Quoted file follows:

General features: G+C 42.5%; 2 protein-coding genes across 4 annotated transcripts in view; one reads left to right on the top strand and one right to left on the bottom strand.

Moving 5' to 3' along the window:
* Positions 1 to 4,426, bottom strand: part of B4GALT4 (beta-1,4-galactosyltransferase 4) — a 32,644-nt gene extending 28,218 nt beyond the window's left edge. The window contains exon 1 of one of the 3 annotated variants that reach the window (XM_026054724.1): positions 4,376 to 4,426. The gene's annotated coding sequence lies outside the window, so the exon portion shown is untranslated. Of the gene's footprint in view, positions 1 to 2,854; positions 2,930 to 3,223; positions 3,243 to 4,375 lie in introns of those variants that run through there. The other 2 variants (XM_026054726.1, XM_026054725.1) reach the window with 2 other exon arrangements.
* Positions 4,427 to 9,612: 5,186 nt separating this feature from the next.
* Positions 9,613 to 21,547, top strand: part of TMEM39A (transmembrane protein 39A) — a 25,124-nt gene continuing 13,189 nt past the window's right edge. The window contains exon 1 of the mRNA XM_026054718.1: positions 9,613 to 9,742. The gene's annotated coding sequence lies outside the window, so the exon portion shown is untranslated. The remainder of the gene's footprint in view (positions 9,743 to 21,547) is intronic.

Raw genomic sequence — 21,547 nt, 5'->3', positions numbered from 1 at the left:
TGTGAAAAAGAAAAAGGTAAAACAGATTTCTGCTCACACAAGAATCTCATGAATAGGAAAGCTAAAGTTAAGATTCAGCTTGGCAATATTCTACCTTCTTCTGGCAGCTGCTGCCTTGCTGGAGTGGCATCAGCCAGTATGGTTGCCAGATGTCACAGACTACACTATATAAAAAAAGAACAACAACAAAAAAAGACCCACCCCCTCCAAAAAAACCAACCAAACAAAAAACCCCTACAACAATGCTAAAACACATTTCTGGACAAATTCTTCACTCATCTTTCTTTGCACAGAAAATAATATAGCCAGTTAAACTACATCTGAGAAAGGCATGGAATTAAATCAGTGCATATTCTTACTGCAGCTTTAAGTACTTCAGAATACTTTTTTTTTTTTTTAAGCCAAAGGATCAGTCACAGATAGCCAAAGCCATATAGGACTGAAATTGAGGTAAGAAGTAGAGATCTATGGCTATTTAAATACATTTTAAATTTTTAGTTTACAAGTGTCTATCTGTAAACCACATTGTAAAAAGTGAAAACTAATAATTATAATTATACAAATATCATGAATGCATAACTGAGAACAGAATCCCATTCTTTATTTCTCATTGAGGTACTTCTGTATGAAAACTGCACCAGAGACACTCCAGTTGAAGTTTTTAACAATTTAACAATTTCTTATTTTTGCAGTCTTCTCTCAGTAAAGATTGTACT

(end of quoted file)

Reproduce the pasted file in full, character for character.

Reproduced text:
General features: G+C 42.5%; 2 protein-coding genes across 4 annotated transcripts in view; one reads left to right on the top strand and one right to left on the bottom strand.

Moving 5' to 3' along the window:
* Positions 1 to 4,426, bottom strand: part of B4GALT4 (beta-1,4-galactosyltransferase 4) — a 32,644-nt gene extending 28,218 nt beyond the window's left edge. The window contains exon 1 of one of the 3 annotated variants that reach the window (XM_026054724.1): positions 4,376 to 4,426. The gene's annotated coding sequence lies outside the window, so the exon portion shown is untranslated. Of the gene's footprint in view, positions 1 to 2,854; positions 2,930 to 3,223; positions 3,243 to 4,375 lie in introns of those variants that run through there. The other 2 variants (XM_026054726.1, XM_026054725.1) reach the window with 2 other exon arrangements.
* Positions 4,427 to 9,612: 5,186 nt separating this feature from the next.
* Positions 9,613 to 21,547, top strand: part of TMEM39A (transmembrane protein 39A) — a 25,124-nt gene continuing 13,189 nt past the window's right edge. The window contains exon 1 of the mRNA XM_026054718.1: positions 9,613 to 9,742. The gene's annotated coding sequence lies outside the window, so the exon portion shown is untranslated. The remainder of the gene's footprint in view (positions 9,743 to 21,547) is intronic.

Raw genomic sequence — 21,547 nt, 5'->3', positions numbered from 1 at the left:
TGTGAAAAAGAAAAAGGTAAAACAGATTTCTGCTCACACAAGAATCTCATGAATAGGAAAGCTAAAGTTAAGATTCAGCTTGGCAATATTCTACCTTCTTCTGGCAGCTGCTGCCTTGCTGGAGTGGCATCAGCCAGTATGGTTGCCAGATGTCACAGACTACACTATATAAAAAAAGAACAACAACAAAAAAAGACCCACCCCCTCCAAAAAAACCAACCAAACAAAAAACCCCTACAACAATGCTAAAACACATTTCTGGACAAATTCTTCACTCATCTTTCTTTGCACAGAAAATAATATAGCCAGTTAAACTACATCTGAGAAAGGCATGGAATTAAATCAGTGCATATTCTTACTGCAGCTTTAAGTACTTCAGAATACTTTTTTTTTTTTTTAAGCCAAAGGATCAGTCACAGATAGCCAAAGCCATATAGGACTGAAATTGAGGTAAGAAGTAGAGATCTATGGCTATTTAAATACATTTTAAATTTTTAGTTTACAAGTGTCTATCTGTAAACCACATTGTAAAAAGTGAAAACTAATAATTATAATTATACAAATATCATGAATGCATAACTGAGAACAGAATCCCATTCTTTATTTCTCATTGAGGTACTTCTGTATGAAAACTGCACCAGAGACACTCCAGTTGAAGTTTTTAACAATTTAACAATTTCTTATTTTTGCAGTCTTCTCTCAGTAAAGATTGTACT